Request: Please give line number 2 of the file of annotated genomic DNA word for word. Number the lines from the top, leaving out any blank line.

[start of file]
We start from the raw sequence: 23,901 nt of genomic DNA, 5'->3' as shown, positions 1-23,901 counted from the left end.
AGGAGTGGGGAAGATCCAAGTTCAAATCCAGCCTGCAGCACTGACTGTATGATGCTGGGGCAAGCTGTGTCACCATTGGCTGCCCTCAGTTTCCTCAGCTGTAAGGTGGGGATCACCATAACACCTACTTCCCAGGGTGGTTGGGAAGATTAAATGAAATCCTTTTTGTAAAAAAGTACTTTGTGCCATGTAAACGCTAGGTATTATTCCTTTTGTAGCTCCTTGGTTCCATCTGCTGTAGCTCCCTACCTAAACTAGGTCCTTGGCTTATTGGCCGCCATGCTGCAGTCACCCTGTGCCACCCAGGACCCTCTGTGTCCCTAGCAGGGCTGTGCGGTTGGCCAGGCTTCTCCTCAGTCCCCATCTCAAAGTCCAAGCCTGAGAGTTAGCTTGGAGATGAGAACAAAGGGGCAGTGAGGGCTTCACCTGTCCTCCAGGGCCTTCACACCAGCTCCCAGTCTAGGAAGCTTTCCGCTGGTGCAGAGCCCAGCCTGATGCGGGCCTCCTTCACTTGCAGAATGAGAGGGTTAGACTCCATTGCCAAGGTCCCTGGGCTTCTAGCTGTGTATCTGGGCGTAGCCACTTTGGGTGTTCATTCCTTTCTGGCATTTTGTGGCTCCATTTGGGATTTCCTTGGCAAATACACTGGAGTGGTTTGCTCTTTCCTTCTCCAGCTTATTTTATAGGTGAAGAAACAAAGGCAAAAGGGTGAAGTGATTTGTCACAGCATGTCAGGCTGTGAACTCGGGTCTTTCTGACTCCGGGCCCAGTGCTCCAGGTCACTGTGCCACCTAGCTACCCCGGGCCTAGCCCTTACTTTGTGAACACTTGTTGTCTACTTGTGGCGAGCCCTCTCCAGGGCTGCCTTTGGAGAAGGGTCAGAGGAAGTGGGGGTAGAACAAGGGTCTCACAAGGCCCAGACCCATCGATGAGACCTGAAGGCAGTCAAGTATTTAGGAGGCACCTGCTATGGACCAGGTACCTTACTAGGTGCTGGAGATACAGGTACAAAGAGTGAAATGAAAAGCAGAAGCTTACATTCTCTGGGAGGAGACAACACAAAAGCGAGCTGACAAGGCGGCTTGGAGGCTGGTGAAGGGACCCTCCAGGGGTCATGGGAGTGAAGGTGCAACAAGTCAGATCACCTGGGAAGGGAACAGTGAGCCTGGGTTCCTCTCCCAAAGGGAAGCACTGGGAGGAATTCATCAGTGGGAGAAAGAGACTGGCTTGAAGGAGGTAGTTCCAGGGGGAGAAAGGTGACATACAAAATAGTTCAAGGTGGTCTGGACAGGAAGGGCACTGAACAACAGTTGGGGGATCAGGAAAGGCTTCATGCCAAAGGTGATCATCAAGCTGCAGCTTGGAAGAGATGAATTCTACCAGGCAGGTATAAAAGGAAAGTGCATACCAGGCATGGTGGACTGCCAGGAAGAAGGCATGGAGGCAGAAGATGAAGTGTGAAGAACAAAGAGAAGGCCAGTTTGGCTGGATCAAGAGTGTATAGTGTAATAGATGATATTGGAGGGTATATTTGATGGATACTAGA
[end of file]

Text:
AGGAGTGGGGAAGATCCAAGTTCAAATCCAGCCTGCAGCACTGACTGTATGATGCTGGGGCAAGCTGTGTCACCATTGGCTGCCCTCAGTTTCCTCAGCTGTAAGGTGGGGATCACCATAACACCTACTTCCCAGGGTGGTTGGGAAGATTAAATGAAATCCTTTTTGTAAAAAAGTACTTTGTGCCATGTAAACGCTAGGTATTATTCCTTTTGTAGCTCCTTGGTTCCATCTGCTGTAGCTCCCTACCTAAACTAGGTCCTTGGCTTATTGGCCGCCATGCTGCAGTCACCCTGTGCCACCCAGGACCCTCTGTGTCCCTAGCAGGGCTGTGCGGTTGGCCAGGCTTCTCCTCAGTCCCCATCTCAAAGTCCAAGCCTGAGAGTTAGCTTGGAGATGAGAACAAAGGGGCAGTGAGGGCTTCACCTGTCCTCCAGGGCCTTCACACCAGCTCCCAGTCTAGGAAGCTTTCCGCTGGTGCAGAGCCCAGCCTGATGCGGGCCTCCTTCACTTGCAGAATGAGAGGGTTAGACTCCATTGCCAAGGTCCCTGGGCTTCTAGCTGTGTATCTGGGCGTAGCCACTTTGGGTGTTCATTCCTTTCTGGCATTTTGTGGCTCCATTTGGGATTTCCTTGGCAAATACACTGGAGTGGTTTGCTCTTTCCTTCTCCAGCTTATTTTATAGGTGAAGAAACAAAGGCAAAAGGGTGAAGTGATTTGTCACAGCATGTCAGGCTGTGAACTCGGGTCTTTCTGACTCCGGGCCCAGTGCTCCAGGTCACTGTGCCACCTAGCTACCCCGGGCCTAGCCCTTACTTTGTGAACACTTGTTGTCTACTTGTGGCGAGCCCTCTCCAGGGCTGCCTTTGGAGAAGGGTCAGAGGAAGTGGGGGTAGAACAAGGGTCTCACAAGGCCCAGACCCATCGATGAGACCTGAAGGCAGTCAAGTATTTAGGAGGCACCTGCTATGGACCAGGTACCTTACTAGGTGCTGGAGATACAGGTACAAAGAGTGAAATGAAAAGCAGAAGCTTACATTCTCTGGGAGGAGACAACACAAAAGCGAGCTGACAAGGCGGCTTGGAGGCTGGTGAAGGGACCCTCCAGGGGTCATGGGAGTGAAGGTGCAACAAGTCAGATCACCTGGGAAGGGAACAGTGAGCCTGGGTTCCTCTCCCAAAGGGAAGCACTGGGAGGAATTCATCAGTGGGAGAAAGAGACTGGCTTGAAGGAGGTAGTTCCAGGGGGAGAAAGGTGACATACAAAATAGTTCAAGGTGGTCTGGACAGGAAGGGCACTGAACAACAGTTGGGGGATCAGGAAAGGCTTCATGCCAAAGGTGATCATCAAGCTGCAGCTTGGAAGAGATGAATTCTACCAGGCAGGTATAAAAGGAAAGTGCATACCAGGCATGGTGGACTGCCAGGAAGAAGGCATGGAGGCAGAAGATGAAGTGTGAAGAACAAAGAGAAGGCCAGTTTGGCTGGATCAAGAGTGTATAGTGTAATAGATGATATTGGAGGGTATATTTGATGGATACTAGA